My first full day in Krakow. After conking out last night at 7:30 p.m., I found myself waking up at 10:15 a.m. I must have really been wiped out. I slept like a baby. My host has a spare bedroom which is where I stay and I’m sleeping on a very large futon which is quite comfortable. Maybe I need to stay awake for 34 hours straight more often? Or get a futon?
Anyway, under dark gray skies I left for the Krakow Main Square around 11:00 a.m. Once I arrived, I pulled out my map and started walking. I immediately headed to the Jewish Quarter. I have no idea if there is any Jewish blood in our family, but I thought I might as well see what I can find out, initially. I found an English-speaking woman, Paulina, in a Jewish history museum and told her an abbreviated version of my story. She said she knew exactly who I should see.
Paulina took me to a genealogist (is that what they’re called?) who was working in a Jewish history bookstore. This lady, Lucy, was very informative in providing me with basic, foundational information on seeking family history. I had heard that Jews kept immaculate records. I had heard it was something that was cultural to help preserve their history. Lucy told me that, in Poland, it was law. It was law not only for Jews but for Christians, too, and the law went back to the early nineteenth century.
I told Lucy about my concerns that records might have been lost or destroyed due to so many wars and conflicts over the past two hundred years. She told me that, on the contrary, records were meticulously kept, not just by the Russians during occupation, but also by the Nazis.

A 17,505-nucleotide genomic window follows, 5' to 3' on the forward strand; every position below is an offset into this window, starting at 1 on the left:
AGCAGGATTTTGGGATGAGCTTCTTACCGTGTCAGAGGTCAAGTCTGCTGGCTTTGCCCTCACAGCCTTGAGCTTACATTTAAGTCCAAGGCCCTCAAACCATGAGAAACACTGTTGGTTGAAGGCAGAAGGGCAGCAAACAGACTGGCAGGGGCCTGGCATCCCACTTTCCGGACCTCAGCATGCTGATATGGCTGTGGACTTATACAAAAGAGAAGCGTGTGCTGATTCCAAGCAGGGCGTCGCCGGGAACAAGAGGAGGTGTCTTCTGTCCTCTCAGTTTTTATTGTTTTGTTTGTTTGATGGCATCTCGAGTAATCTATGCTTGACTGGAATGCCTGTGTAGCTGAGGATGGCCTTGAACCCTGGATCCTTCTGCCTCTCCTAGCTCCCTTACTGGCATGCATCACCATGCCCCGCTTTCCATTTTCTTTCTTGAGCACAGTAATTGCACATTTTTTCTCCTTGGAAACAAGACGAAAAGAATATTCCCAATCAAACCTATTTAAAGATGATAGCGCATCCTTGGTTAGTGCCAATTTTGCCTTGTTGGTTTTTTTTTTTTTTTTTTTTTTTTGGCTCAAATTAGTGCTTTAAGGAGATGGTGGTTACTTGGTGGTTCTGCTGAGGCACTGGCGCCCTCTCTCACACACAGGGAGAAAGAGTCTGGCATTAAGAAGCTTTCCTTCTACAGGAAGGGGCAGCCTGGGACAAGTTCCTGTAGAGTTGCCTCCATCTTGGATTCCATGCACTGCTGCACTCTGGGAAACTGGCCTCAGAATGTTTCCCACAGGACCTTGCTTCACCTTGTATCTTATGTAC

This intrigued me. But the more I thought about it, the more it made sense. How else would these evil, despotic nations keep control over the people if they didn’t keep exact records of births, deaths, marriages, etc.? It certainly helps when you want people controlled. Or annihilated.
Lucy said any destruction of records that occurred usually happened at the hands of soldiers, apparently indiscriminately. But communities took great pains to protect records. As I imagined, it was the churches who carefully monitored vital statistic information–Christian and Jew.
I mentioned that one tiny town appeared on my radar as a possible location of important information. This town, Dlugosz, has about sixty people, from what I could determine in my research. Would they have archives? She said yes.
She also gave me a website with archival information that might help me. Apparently, it covers every community in Poland and allows one to find people by using names, birthrates, cities, etc. Only thing is, it’s in Polish.
Needless to say, I feel that I have uncovered some major stuff here. Paulina was right; Lucy was invaluable. She was also very generous and sweet and gave me her email address, encouraging me to contact her if I needed more information or had additional questions.
After all this, I opted to get my bearings around Krakow. The city is quite beautiful, much more so than Warsaw, as I had been told. Warsaw was leveled during WWII, but Krakow was spared. The result is a city that is a sight to be hold.
Krakow Main Square is enormous. The only other plaza I can remember that compares in sheer size is the one in Siena, Italy. Ringing the square are restaurants, cafes and shops galore. Many of them have al fresco dining. As I entered the square, about a dozen horse drawn carriages were parked in a line, waiting for passengers. The horses and drivers were decked out in splendid finery. Truly, they eclipsed anything similar I’ve seen throughout Europe.
The streets leading from the Square all had various shops, bakeries and cafes. I have to admit that I am mightily impressed with the pastries of Poland. It’s interesting to see how cuisines differ from country to country. Even pastries differ. Here in Poland there seem to me to be more creams in the pastries. Pardon me for indulging once again in one of my passions.